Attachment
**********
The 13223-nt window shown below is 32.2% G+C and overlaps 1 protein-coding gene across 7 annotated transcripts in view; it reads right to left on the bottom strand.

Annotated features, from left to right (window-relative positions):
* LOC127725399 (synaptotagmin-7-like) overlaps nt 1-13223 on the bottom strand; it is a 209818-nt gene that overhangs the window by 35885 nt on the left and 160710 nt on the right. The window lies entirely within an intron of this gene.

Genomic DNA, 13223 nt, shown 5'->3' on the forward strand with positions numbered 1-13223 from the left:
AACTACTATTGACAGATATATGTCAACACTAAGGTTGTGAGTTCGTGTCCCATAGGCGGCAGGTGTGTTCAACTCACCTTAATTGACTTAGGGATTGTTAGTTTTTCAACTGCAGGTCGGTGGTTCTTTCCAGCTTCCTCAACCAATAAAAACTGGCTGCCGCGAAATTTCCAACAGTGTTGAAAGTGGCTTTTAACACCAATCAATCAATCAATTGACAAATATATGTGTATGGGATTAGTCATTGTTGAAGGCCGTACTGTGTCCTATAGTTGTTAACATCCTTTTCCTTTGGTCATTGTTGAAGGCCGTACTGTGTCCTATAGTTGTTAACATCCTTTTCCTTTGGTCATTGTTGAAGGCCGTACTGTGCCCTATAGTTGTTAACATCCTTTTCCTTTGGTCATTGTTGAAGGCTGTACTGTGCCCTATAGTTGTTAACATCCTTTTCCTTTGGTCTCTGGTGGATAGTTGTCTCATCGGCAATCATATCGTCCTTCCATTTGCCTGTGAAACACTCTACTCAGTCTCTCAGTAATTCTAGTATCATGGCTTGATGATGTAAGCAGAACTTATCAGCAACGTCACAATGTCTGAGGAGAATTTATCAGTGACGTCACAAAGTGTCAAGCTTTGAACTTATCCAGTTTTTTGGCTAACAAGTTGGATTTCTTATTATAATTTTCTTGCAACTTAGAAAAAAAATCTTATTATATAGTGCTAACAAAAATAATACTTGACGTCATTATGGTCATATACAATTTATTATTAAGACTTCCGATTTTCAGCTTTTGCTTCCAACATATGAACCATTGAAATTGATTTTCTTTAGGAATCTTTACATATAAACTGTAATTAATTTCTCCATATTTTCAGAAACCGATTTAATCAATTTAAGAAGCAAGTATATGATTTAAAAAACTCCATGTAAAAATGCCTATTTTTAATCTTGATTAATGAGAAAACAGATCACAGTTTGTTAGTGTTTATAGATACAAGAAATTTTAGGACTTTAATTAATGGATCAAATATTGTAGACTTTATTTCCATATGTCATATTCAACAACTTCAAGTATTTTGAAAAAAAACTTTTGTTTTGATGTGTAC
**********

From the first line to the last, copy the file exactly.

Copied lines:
The 13223-nt window shown below is 32.2% G+C and overlaps 1 protein-coding gene across 7 annotated transcripts in view; it reads right to left on the bottom strand.

Annotated features, from left to right (window-relative positions):
* LOC127725399 (synaptotagmin-7-like) overlaps nt 1-13223 on the bottom strand; it is a 209818-nt gene that overhangs the window by 35885 nt on the left and 160710 nt on the right. The window lies entirely within an intron of this gene.

Genomic DNA, 13223 nt, shown 5'->3' on the forward strand with positions numbered 1-13223 from the left:
AACTACTATTGACAGATATATGTCAACACTAAGGTTGTGAGTTCGTGTCCCATAGGCGGCAGGTGTGTTCAACTCACCTTAATTGACTTAGGGATTGTTAGTTTTTCAACTGCAGGTCGGTGGTTCTTTCCAGCTTCCTCAACCAATAAAAACTGGCTGCCGCGAAATTTCCAACAGTGTTGAAAGTGGCTTTTAACACCAATCAATCAATCAATTGACAAATATATGTGTATGGGATTAGTCATTGTTGAAGGCCGTACTGTGTCCTATAGTTGTTAACATCCTTTTCCTTTGGTCATTGTTGAAGGCCGTACTGTGTCCTATAGTTGTTAACATCCTTTTCCTTTGGTCATTGTTGAAGGCCGTACTGTGCCCTATAGTTGTTAACATCCTTTTCCTTTGGTCATTGTTGAAGGCTGTACTGTGCCCTATAGTTGTTAACATCCTTTTCCTTTGGTCTCTGGTGGATAGTTGTCTCATCGGCAATCATATCGTCCTTCCATTTGCCTGTGAAACACTCTACTCAGTCTCTCAGTAATTCTAGTATCATGGCTTGATGATGTAAGCAGAACTTATCAGCAACGTCACAATGTCTGAGGAGAATTTATCAGTGACGTCACAAAGTGTCAAGCTTTGAACTTATCCAGTTTTTTGGCTAACAAGTTGGATTTCTTATTATAATTTTCTTGCAACTTAGAAAAAAAATCTTATTATATAGTGCTAACAAAAATAATACTTGACGTCATTATGGTCATATACAATTTATTATTAAGACTTCCGATTTTCAGCTTTTGCTTCCAACATATGAACCATTGAAATTGATTTTCTTTAGGAATCTTTACATATAAACTGTAATTAATTTCTCCATATTTTCAGAAACCGATTTAATCAATTTAAGAAGCAAGTATATGATTTAAAAAACTCCATGTAAAAATGCCTATTTTTAATCTTGATTAATGAGAAAACAGATCACAGTTTGTTAGTGTTTATAGATACAAGAAATTTTAGGACTTTAATTAATGGATCAAATATTGTAGACTTTATTTCCATATGTCATATTCAACAACTTCAAGTATTTTGAAAAAAAACTTTTGTTTTGATGTGTAC